BOGOTA (Reuters) – Colombia’s constitutional court said in a ruling late on Tuesday that special justice tribunals outlined in a peace deal between the government and the Marxist FARC rebels are constitutional, ahead of a congressional vote on the subject.
The court upheld most of the provisions agreed in the 2016 peace accord for the special courts, which will mete out alternative sentences like landmine removal for ex-guerrilla leaders from the Revolutionary Armed Forces of Colombia (FARC) who are convicted of war crimes.
Congress is holding debates on a law which would approve the tribunals. The bill has been backed by committees in both the upper and lower houses and is expected to be put to floor votes this week.
President Juan Manuel Santos, speaking on television after the court’s decision, urged congress to pass the law as quickly as possible.
Guerrilla leaders participating in politics as part of the FARC’s new political party will still have to comply with sentences from the court, he said, while Colombians, many of whom despise the group, must accept that the deal allows them to run for office.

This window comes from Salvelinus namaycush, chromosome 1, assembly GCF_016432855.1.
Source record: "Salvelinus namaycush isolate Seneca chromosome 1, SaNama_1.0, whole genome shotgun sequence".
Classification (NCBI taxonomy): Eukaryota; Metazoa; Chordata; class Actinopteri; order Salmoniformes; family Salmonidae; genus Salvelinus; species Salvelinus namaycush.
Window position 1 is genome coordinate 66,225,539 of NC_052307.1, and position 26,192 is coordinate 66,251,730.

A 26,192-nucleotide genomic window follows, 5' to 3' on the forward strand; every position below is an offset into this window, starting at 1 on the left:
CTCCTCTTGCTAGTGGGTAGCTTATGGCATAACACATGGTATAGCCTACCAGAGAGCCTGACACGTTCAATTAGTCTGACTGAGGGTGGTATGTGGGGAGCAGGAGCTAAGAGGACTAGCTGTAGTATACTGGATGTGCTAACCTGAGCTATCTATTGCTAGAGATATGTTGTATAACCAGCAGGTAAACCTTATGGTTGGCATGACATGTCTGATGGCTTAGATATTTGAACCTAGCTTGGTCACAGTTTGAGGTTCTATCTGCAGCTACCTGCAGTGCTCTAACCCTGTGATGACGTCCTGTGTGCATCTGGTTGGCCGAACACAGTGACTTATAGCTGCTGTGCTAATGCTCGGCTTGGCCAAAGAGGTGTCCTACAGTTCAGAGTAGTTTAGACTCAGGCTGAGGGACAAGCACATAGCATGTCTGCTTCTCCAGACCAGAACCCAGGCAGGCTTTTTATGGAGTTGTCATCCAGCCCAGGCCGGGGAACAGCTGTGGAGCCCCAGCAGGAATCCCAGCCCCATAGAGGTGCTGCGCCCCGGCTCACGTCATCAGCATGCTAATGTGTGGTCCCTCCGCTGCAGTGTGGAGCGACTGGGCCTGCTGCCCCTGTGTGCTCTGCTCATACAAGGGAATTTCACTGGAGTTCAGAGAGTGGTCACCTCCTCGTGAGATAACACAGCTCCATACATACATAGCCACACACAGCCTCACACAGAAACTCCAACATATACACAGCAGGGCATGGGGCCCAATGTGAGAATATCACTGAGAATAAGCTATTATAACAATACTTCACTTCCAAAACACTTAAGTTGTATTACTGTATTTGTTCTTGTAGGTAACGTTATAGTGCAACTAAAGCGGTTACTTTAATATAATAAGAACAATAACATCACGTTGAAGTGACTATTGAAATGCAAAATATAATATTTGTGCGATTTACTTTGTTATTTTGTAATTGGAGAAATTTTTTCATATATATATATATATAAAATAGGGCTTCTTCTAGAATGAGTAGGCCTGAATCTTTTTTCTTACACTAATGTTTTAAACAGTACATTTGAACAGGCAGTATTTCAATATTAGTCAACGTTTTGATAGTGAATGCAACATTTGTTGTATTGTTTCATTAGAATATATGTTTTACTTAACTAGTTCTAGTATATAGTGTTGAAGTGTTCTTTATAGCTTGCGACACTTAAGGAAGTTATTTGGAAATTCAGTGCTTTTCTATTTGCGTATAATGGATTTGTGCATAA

“Colombians, with our votes, will decide if we accept their ideas and proposals or if we reject them. Without a doubt it is better to have the FARC giving speeches than shooting bullets,” Santos said.
The court made several modifications to the law, local media reported, opening the possibility that ex-rebels could be extradited for crimes committed after the peace process ends and that former guerrillas elected to public office could lose their seats if they fail to comply with the tribunal process.
Reporting by Julia Symmes Cobb; Editing by Michael Perry